This retour à l'ordre was definitive in the artistic trajectory of Diego Rivera. Above all, the influence of Ingres and Paul Cézanne made him renounce Cubism resulting in some of the most beautiful portraits of his European period which culminated in 1921, upon his return to Mexico. Although Rivera understood, as perhaps no other Mexican painter of his time, the importance of pre-Columbian art and of promoting Mexico’s popular and vernacular art traditions, his painting never rejected the great lessons learned from the past. Rivera was able to model a pictorial style that embodies the quintessence of Mexicanidad while simultaneously exerting modernist qualities largely embedded in the trends of European modern art. The present painting, an extraordinary portrait by Diego Rivera of Chilean actress Matilde Palou, confirms the Mexican master never abandoned his great mentors of European art.
Arriving in Mexico in the early 1930s, Matilde Palou rose to prominence as a leading lady of the film industry at a time of great expansion known as the "Golden Age of national cinema.“ Matilde Palou not only possessed great stage presence, as this portrait makes evident, but she had ample dramatic skills developed during her years of training in the theater and the zarzuela; a talent which led her to play powerful supporting roles in unforgettable Latin American films such as: Cuando los padres se quedan solos (When parents are left behind) and El dolor de los hijos (The pain of children), both produced in 1949; to work under renowned Spanish filmmaker, Luis Buñuel, as the jealous and vengeful Doña Carmen in Susana, the impure and perverse, filmed in 1951, the same year that Diego Rivera painted her portrait. This painting, seldom viewed in public, once belonged to renowned American architect Kenneth Franzheim who was a notable patron of Texan art and whom Rivera painted a year earlier in 1950.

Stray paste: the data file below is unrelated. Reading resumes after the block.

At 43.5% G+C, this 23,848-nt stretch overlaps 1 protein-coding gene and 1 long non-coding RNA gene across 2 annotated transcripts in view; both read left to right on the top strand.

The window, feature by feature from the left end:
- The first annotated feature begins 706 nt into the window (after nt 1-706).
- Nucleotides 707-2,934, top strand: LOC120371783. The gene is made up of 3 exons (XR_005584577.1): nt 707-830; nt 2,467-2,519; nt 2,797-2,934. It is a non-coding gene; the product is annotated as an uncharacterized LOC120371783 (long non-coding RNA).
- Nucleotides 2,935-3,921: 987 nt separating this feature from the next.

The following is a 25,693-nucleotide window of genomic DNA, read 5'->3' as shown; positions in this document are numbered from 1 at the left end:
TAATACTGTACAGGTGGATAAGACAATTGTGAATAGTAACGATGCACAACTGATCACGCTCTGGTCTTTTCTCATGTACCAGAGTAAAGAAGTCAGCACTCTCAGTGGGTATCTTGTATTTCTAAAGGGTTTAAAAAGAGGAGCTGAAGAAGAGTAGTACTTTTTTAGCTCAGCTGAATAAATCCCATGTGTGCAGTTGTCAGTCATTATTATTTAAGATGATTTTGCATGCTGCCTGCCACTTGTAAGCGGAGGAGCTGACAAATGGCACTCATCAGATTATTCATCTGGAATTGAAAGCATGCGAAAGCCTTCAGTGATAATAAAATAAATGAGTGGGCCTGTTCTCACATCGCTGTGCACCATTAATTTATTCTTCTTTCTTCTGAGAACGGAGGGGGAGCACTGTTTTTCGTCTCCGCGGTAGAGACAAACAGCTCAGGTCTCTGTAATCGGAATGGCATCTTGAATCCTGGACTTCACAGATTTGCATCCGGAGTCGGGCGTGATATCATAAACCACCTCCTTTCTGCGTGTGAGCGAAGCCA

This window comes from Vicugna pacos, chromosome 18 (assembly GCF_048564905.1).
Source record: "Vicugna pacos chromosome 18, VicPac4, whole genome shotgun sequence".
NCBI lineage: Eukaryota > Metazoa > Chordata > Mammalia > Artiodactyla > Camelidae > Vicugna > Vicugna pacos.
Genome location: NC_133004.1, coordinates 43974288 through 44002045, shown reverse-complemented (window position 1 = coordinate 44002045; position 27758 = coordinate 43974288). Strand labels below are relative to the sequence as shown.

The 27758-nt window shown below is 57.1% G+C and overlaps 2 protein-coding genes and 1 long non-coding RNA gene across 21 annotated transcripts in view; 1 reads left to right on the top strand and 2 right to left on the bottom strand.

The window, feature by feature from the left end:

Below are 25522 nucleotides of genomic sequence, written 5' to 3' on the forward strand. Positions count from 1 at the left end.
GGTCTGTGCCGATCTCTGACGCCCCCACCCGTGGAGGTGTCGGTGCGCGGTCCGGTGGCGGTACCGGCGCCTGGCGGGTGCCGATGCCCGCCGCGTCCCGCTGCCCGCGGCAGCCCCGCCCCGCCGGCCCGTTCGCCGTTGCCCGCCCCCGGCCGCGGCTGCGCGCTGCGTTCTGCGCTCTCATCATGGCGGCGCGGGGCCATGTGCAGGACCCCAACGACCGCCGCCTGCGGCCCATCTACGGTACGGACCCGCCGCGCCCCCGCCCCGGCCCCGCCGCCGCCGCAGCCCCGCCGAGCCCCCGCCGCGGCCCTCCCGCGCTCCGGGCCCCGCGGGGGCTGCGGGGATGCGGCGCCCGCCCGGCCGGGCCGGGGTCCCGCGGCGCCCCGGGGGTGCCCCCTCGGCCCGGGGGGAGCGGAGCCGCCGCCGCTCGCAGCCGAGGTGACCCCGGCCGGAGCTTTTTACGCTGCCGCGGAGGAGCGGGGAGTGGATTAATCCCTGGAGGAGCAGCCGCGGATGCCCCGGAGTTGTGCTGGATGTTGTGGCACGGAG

Diego Rivera conceived this wonderful portrait by studying two sketches cataloged by the National Institute of Fine Arts. The first drawing identifies the vernacular source of the portrait as the traditional costume of Chiapas, the southernmost state of Mexico bordering Guatemala. The original model in the drawing was most likely not the Chilean actress given her indigenous features. The unidentified figure wears a dress from the region of Chapa de Corzo; its characteristic semicircular neckline blouse and wide satin skirt with flights of tulle holans are finely embroidered with multicolored silk yarns and one of the most beautiful national emblems in Mexican costume design. Notwithstanding its authentic character, the bourgeois environment of the fireplace and the Art Deco bracelet on her left wrist reveal a more cosmopolitan inspiration, one that does not escape the eye of the attentive spectator.
When Diego Rivera envisioned this fantastic portrait he found inspiration in Madame Moitessier painted just a century earlier by Jean-Auguste-Dominique Ingres, arguably the most talented portraitist of the nineteenth-century. Matilde Palou's idealized, furtive look and sensuality is no less serene and haughty than that of Marie-Clotilde de Moitessier's painted by Ingres. Both women were portrayed with translucent white skin, shapely shoulders and arms, and elegant hands adorned with rings, fine golden bracelets and precious stones which together are meant to appeal to the enjoyment of the senses. Likewise, both dresses present a lavish brocade of flowers. Rivera has allowed himself to design an elaborate headdress which is only discernible in Ingres’s portrait through the mirror. Artistic license was also taken in the Mexican silk rebozo knotted around Matilde Palou's waist to emphasize the visual appetite for her glowing body.
In addition to the dialogue between the two painters, both works allude to portraits of their time. Madame Moitessier embodies the bourgeoisie opulence that reigned during the French Empire of Napoleon III while Matilde Palou illustrates pride in the Mexican identity. During these years of postwar nationalism Mexico had opened its borders once again to foreign investment and economic development, propitiating an ideological referent that internationalized Mexican cinema of the 1940s. Rivera not only glosses over Ingres' work—paying tribute to the great figure of the nineteenth-century who so enriched his own work as a painter in Paris but also reflects a new model for Mexican modernity.
Undoubtedly, the validity of this masterpiece by Diego Rivera in the genre of twentieth-century modern portraiture has not lost its relevance. Now more than ever, within the framework of nationalist protectionism against the realities of a globalized world, it is a testament to the pride of the Mexican people.
Profesor Luis-Martín Lozano, Art Historian
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